Libya revolt may clear mystery on Lebanon Imam
Lebanon's Shia community braces for knowledge of spiritual leader Musa Sadr's disappearance in 1978 in a trip to Libya if Gaddafi falls
A billboard depicting Imam Musa al-Sadr, the founder of the Shi'ite Amal movement who disappeared on a visit to Libya in 1978, decorates a street in Tyre, southern Lebanon, Wednesday, (Reuters).
Lebanon's Shiites are hoping that the revolt in Libya may shed light on the fate of their revered spiritual leader Musa Sadr, whose 1978 disappearance soured relations between the two countries.
"We have long been waiting for Moamer Gaddafi the tyrant to fall or be killed in the hope of knowing what happened to our Imam," said Hussein Maana, 51, a resident of the southern Lebanese village of Maaraka, the hometown of Sadr's family.
Sadr's daughter Hawra, who is married to an Iranian, said earlier this week that the uprising in Libya has nurtured hope her father may be alive.
The Iranian-born Lebanese cleric, who would be 83 in April, mysteriously vanished on August 31, 1978 while on a trip to Libya.
Abdel Moneim al-Honi, a former colonel in the Libyan army who took part in the 1969 revolution that brought Gaddafi to power, revealed this week that the Libyan strongman had ordered Sadr killed during his visit and that the cleric was buried in the southern region of Sebha.
But members of Lebanon's Shiite Amal movement, founded by Sadr, believe he is not dead.
"We have information indicating that Imam Sadr is alive and is being held in a Libyan prison," Khalil Hamdan, an Amal official, told AFP.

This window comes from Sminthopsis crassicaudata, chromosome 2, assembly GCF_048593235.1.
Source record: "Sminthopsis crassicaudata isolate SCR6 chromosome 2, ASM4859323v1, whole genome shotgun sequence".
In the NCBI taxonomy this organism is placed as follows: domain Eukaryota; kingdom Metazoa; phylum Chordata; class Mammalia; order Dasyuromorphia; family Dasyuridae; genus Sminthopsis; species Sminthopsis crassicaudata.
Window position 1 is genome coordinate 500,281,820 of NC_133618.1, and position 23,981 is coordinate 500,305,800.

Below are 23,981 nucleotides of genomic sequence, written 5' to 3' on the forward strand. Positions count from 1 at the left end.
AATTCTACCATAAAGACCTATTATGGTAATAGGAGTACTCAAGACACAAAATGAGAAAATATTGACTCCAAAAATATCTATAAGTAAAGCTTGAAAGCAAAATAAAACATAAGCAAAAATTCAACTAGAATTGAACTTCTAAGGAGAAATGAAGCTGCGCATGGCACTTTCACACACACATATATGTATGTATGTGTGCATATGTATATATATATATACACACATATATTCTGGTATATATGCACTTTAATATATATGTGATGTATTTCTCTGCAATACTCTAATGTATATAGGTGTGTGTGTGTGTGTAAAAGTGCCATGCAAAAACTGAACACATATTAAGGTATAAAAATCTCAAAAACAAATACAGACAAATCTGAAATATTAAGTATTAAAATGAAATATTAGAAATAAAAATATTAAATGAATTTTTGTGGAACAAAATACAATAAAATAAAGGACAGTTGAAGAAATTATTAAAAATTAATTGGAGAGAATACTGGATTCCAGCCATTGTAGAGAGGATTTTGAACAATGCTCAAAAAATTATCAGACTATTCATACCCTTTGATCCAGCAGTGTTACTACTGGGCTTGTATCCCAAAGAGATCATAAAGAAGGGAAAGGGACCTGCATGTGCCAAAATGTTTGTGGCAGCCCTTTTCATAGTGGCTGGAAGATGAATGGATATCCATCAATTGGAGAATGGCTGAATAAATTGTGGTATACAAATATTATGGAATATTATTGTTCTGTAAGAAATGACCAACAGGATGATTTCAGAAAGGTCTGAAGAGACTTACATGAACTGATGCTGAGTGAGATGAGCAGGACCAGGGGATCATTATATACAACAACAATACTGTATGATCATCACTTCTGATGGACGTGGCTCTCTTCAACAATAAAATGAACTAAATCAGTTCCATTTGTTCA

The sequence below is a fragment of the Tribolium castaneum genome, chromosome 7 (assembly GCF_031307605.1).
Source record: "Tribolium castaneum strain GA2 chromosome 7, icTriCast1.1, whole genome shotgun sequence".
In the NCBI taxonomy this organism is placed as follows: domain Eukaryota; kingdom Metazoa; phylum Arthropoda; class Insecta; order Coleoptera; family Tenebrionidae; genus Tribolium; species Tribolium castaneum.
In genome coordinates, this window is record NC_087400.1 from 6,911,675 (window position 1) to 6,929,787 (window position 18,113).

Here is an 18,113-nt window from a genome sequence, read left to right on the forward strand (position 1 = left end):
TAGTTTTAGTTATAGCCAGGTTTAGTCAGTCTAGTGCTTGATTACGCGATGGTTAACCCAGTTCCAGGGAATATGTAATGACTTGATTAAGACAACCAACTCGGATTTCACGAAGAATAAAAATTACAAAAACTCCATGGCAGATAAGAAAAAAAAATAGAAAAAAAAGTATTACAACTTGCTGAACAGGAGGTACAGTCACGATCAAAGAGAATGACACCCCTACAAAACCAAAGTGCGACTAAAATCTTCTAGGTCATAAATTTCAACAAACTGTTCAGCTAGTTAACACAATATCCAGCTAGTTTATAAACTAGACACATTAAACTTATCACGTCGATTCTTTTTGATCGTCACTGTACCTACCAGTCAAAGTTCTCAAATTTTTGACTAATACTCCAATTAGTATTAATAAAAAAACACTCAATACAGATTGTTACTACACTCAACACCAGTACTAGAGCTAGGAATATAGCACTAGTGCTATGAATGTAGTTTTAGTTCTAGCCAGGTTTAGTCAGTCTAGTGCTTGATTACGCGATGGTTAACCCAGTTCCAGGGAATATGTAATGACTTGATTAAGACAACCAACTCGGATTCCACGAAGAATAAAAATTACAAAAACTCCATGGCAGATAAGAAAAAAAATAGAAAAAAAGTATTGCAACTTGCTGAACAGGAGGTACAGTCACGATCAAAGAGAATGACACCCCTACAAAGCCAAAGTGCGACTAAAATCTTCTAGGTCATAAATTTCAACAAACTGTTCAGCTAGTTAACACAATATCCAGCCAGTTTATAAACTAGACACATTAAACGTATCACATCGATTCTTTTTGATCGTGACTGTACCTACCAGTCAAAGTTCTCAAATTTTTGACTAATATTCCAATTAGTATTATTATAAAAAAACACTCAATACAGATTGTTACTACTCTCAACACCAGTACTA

He added that a crisis cell had been set up to follow the case since the uprising in Libya started on February 17.
A soft-spoken scholar widely popular among Lebanon's Shiites as well as the country's other communities, Sadr's fateful trip to Libya was at the invitation of Gaddafi.
At the time, Sadr was trying to negotiate an end to Lebanon's civil war (1975-1990), in which Palestinian factions were involved.
Gaddafi was believed to be shipping weapons to the Palestinians and other groups and Sadr, according to reports, was hoping to convince the Libyan despot to refrain from stoking the unrest in Lebanon.
But his visit to Tripoli along with two aides took a sour turn after he got into a heated argument with Gaddafi who ordered that the three men be "taken away", according to an indictment against the Libyan leader issued by Lebanese authorities.
Relations between Libya and Lebanon have been at a low point since the cleric's disappearance, which dealt a heavy blow to the Shiite community.
The NBN television station, run by Amal, has in recent days continuously broadcast archive footage of Sadr giving speeches and greeting people while portrayingGaddafi as a devilish figure with blood on his hands.
The station has also aired a new song that warns Gaddafi's end is near.
"This is a revolution against this century's despot," the lyrics say. "Our leader (Sadr) is returning."
The Shiite Hezbollah's Al-Manar television station has also portrayed Gaddafi as a murderer, running footage of victims of the uprising in Libya and some of the Lybian leader's rambling speeches.
"Sadr was an extraordinary man, a man of dialogue," said Ali Hussein, 28, a resident of Hezbollah's stronghold in Beirut's southern suburbs, where posters of the gentle-faced Imam can be seen.
"I was not even born when he disappeared but my father told me all about him," he added. "I have read everything written about him and when he comes back it will be a huge celebration.
"But if God forbid he doesn't return, at least we will know what exactly happened to him."